Pride & Prejudice

Pride&Prejudice

Summary: 

"It is a truth universally acknowledged, that a single man in possession of a good fortune must be in want of a wife."

So begins Pride and Prejudice, Jane Austen's witty comedy of manners--one of the most popular novels of all time--that features splendidly civilized sparring between the proud Mr. Darcy and the prejudiced Elizabeth Bennet as they play out their spirited courtship in a series of eighteenth-century drawing-room intrigues. (summary and book cover courtesy of goodreads.com)

Review:

I will admit: I put off reading Pride & Prejudice for a long time.  Being the pseudo-hipster I can be, my assumption was that with so many people liking Austen’s books I probably would not.  Fortunately my desire to avoid ignorance was greater than (ironically) my pride and I decided to tackle all of the Jane Austen books in a series.  Thank. God.

I read this book the first time three years ago and to date I have read it 4 times since.  (Yes, really.)  Every time I go through it I find myself laughing out loud, squirming in the awkward moments and rooting for the spunky Jane.  The humor certainly can be subtle, but I find this a perk as re-reading simply reveals additional layers to laugh at.  (Though I am not implying that you have to read the book more than once to enjoy it.)  To me, Austen’s work is like eavesdropping on a group of close friends who happen to be chatting in the Victorian era.  I don't know about your college friends, but mine certainly do not hold back!  If you are going to read only one of the Jane Austen books: This is it.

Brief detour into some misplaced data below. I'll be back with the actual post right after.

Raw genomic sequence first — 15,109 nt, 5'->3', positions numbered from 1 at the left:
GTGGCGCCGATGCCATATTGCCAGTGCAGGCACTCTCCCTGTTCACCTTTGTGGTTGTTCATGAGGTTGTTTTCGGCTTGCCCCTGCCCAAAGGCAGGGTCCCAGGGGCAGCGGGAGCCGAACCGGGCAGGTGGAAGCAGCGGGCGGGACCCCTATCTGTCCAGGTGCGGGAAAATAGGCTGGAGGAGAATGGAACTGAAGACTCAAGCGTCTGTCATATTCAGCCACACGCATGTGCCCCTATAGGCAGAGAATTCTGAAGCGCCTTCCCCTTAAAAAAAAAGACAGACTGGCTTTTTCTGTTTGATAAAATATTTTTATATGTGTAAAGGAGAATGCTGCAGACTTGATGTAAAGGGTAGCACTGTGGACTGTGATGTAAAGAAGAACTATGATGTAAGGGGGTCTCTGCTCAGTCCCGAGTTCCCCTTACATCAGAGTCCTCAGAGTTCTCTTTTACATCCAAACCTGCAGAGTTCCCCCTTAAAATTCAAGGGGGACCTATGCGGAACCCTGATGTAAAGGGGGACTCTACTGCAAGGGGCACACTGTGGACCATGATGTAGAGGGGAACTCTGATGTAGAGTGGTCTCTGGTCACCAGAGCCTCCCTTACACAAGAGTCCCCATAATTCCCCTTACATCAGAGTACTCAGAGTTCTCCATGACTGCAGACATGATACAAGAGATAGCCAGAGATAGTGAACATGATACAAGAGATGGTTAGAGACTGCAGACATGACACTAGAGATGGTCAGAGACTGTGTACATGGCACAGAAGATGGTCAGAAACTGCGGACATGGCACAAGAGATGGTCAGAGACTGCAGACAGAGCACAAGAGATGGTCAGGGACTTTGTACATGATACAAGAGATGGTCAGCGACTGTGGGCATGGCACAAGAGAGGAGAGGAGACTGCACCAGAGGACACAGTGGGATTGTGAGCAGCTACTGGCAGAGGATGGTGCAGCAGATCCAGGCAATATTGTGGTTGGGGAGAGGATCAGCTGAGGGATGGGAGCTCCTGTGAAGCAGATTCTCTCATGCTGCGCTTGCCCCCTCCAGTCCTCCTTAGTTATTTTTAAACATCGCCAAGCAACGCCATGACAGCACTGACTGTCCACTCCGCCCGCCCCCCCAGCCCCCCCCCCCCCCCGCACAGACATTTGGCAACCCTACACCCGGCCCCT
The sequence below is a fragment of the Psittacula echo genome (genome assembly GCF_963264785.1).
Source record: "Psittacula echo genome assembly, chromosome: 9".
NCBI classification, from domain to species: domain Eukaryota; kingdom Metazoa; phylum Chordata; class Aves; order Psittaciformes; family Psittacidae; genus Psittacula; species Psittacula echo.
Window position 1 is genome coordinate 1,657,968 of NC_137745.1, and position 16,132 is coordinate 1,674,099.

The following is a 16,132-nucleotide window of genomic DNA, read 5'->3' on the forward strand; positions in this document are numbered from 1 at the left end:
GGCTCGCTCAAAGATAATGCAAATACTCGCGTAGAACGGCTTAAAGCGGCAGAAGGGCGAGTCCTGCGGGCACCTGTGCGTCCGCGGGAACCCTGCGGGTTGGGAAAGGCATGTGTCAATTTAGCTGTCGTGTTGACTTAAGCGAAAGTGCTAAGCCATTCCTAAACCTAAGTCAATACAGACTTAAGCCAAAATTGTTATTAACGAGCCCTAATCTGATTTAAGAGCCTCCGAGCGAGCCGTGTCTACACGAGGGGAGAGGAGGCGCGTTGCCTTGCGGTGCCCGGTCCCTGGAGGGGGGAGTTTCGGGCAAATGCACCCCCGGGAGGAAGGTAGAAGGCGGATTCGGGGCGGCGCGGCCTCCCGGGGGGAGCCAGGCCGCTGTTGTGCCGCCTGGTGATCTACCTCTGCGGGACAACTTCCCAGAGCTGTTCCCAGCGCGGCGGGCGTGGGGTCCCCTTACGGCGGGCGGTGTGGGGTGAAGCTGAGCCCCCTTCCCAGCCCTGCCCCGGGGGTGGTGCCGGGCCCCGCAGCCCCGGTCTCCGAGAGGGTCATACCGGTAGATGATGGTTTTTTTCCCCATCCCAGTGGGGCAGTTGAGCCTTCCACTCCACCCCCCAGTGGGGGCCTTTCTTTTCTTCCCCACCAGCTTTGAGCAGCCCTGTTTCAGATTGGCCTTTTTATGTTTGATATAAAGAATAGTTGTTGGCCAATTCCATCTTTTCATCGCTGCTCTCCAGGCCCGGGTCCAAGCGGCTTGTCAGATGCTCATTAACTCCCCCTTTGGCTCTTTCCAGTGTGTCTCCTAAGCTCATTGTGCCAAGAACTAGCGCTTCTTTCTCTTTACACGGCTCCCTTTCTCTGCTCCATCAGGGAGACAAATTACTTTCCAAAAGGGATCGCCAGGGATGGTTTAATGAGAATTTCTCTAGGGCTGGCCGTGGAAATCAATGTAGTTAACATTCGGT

Side-note: This was a rare occasion where seeing the movie actually made me enjoy re-reading the book even more.  I am partial to the iteration with Keira Knightley (though less historically accurate compared to other versions) because she infused the character with the humor and joy I envisioned Elizabeth having while reading.  Also, for Austen fans, I would highly recommend seeing “Austenland” as well!  

Rating: 5 stars!

Who Should Read It? Being biased, I think everyone should read it once. More realistically, people who adore dry wit, unconventional humor and a trip back in time to the Victorian era.